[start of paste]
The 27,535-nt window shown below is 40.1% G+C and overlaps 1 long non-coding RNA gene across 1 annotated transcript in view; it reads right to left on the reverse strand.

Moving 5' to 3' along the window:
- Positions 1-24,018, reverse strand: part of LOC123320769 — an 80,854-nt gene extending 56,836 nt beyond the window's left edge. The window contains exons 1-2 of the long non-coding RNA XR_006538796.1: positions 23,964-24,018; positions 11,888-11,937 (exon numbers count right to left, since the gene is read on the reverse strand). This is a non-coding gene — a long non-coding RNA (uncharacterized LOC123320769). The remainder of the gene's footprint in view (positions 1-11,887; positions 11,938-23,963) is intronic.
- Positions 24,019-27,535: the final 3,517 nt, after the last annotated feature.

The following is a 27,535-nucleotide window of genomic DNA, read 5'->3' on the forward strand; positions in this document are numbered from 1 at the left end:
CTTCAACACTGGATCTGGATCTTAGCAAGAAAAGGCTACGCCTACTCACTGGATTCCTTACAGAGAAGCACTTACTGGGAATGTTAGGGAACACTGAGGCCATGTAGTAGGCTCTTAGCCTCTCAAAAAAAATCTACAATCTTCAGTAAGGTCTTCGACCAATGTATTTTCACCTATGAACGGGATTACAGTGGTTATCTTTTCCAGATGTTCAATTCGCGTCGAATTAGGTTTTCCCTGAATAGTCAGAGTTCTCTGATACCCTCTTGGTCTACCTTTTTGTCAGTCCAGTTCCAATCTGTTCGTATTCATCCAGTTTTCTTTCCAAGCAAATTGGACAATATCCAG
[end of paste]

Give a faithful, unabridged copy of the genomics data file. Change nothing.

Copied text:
The 27,535-nt window shown below is 40.1% G+C and overlaps 1 long non-coding RNA gene across 1 annotated transcript in view; it reads right to left on the reverse strand.

Moving 5' to 3' along the window:
- Positions 1-24,018, reverse strand: part of LOC123320769 — an 80,854-nt gene extending 56,836 nt beyond the window's left edge. The window contains exons 1-2 of the long non-coding RNA XR_006538796.1: positions 23,964-24,018; positions 11,888-11,937 (exon numbers count right to left, since the gene is read on the reverse strand). This is a non-coding gene — a long non-coding RNA (uncharacterized LOC123320769). The remainder of the gene's footprint in view (positions 1-11,887; positions 11,938-23,963) is intronic.
- Positions 24,019-27,535: the final 3,517 nt, after the last annotated feature.

The following is a 27,535-nucleotide window of genomic DNA, read 5'->3' on the forward strand; positions in this document are numbered from 1 at the left end:
CTTCAACACTGGATCTGGATCTTAGCAAGAAAAGGCTACGCCTACTCACTGGATTCCTTACAGAGAAGCACTTACTGGGAATGTTAGGGAACACTGAGGCCATGTAGTAGGCTCTTAGCCTCTCAAAAAAAATCTACAATCTTCAGTAAGGTCTTCGACCAATGTATTTTCACCTATGAACGGGATTACAGTGGTTATCTTTTCCAGATGTTCAATTCGCGTCGAATTAGGTTTTCCCTGAATAGTCAGAGTTCTCTGATACCCTCTTGGTCTACCTTTTTGTCAGTCCAGTTCCAATCTGTTCGTATTCATCCAGTTTTCTTTCCAAGCAAATTGGACAATATCCAG